theFMLYman.com
8
wanted to look at photos.

She’d made an impact on them and they’d never met her. I simply thought and still feel that my little girl in amazing.

Being back was hard. My brain wasn’t wired for this. All it was focused on was getting through the day without breaking down in tears. I still think it’s doing that now. No matter how many days go by, I still want to cry a million tears for Poppy.

Slowly I got back into the swing of things. It’s like you have to re-train your brain to do the work thing. I count myself very lucky I had no

theFMLYman.com
9
real pressure on me. I’ve spoken to other dads and they have had to be back days after losing their baby. Not just be back but be working like nothing had happened. You just can’t do that.

I’m so pleased the government are poised to bring in new laws to give parents an extra 2 weeks off. That still might not be enough but it will help people that weren’t as lucky as me.

I can’t thank everyone at Wesco enough for how they looked after Emily and me.

Returning To Work After Paternity & Having A Rainbow Baby

A year later I actually

theFMLYman.com
10
got to experience returning to work after paternity leave. Emily and I have actually got to take Reuben home. He’s here with us now, growing up. I never thought we’d have this. It’s still hard to imagine the future but that’s for another post.

I managed to save up my holiday so I got 6 weeks off after Roo was born. 6 weeks! 6 weeks of bonding and wow it was amazing. If you can have more than the 2 weeks off, TAKE IT. It’s totally worth it.

But I didn’t want to go back to work. I didn’t want to go back in and leave my son. I wanted to

theFMLYman.com
11
spend every second with him.

Now I’m sure every father feels the same. For me the time with Reuben felt even more special after going through the loss of Poppy. I didn’t want to miss out on anything. Yes anything, even the dirtiest of nappy changes. Would I have felt this bad about returning to work if Poppy was with us? I don’t know, I’d like to think I would.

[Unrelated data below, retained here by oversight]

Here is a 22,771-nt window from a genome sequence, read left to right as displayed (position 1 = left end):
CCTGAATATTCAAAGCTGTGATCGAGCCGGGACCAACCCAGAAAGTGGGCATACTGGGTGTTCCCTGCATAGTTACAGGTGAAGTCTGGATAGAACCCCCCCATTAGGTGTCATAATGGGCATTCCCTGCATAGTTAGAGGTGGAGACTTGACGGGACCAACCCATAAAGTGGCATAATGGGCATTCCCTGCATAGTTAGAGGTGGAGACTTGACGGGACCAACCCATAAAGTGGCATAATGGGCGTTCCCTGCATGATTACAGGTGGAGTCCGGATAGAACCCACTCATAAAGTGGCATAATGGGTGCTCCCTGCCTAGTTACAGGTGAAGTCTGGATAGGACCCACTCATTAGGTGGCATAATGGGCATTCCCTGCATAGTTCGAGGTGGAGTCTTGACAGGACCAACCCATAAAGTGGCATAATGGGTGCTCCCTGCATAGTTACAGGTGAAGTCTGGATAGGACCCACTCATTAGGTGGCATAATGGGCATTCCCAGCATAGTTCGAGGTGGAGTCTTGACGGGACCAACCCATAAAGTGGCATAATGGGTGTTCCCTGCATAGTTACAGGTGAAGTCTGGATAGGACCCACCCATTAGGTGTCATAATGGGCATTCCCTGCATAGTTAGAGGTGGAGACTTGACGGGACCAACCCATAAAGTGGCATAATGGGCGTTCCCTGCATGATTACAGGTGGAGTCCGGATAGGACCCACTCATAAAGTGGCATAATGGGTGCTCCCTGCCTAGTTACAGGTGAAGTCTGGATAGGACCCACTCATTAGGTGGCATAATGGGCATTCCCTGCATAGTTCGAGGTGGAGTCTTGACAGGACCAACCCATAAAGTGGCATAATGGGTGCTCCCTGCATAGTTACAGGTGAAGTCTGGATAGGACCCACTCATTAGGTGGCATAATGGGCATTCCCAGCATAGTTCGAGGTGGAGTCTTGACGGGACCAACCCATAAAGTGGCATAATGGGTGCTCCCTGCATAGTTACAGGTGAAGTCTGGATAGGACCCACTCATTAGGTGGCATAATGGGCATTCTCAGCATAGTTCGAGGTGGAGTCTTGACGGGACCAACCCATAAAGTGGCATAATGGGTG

As a rainbow dad I worry more about Reuben and want to enjoy him as much as possible. You worry that every little cough could be something so serious. Once you’ve been through baby

theFMLYman.com
12
loss you are so much more aware of what can go wrong.

Is this an added factor to not wanting to go back to work? It didn’t help I know that. But I had to go back. The kid needs milk, nappies and a million other things you won’t have thought of yet.

The first day back was strange. I didn’t have a little person with me. How was he going to be? Would Emily be ok? All these thoughts, but I had to do it. You have to go back.

Emily sends me pictures and we have the odd FaceTime. You have to FaceTime your baby, it’s the cutest thing ever. You

theFMLYman.com
13
can just see him thinking; ’Dad you’re in a box and it’s so cool!’ You have to just throw yourself into work. You’re going to miss them. I miss Roo every second.

The greatest part of the working day is getting home to see my son, wife and dog. This makes the going to work ok, that amazing feeling of seeing them when you get home. Now I get Daddy Time! I get to have bonding with my son. All the worries and fears you have of leaving them, go away.

I’ve found it hard being away from Reuben. That and having to leave at 7am! I sit and wonder what

theFMLYman.com
14
I’m missing out on. I feel sad thinking about missing out on all his firsts. I’ve learnt though, in the first 12 weeks of Roo’s life that I might miss his first ever smile but I get to see his first smile to me. I get to see him look at me and see his face light up. I get home and he does this now and it makes it all worth it. I forgot what’s important. As my father-in-law said to me, ’it’s the quality of time you spend with your baby, not the quantity’. Now I try and enjoy every second with Roo, not that I wasn’t enjoying it before, but now
theFMLYman.com
15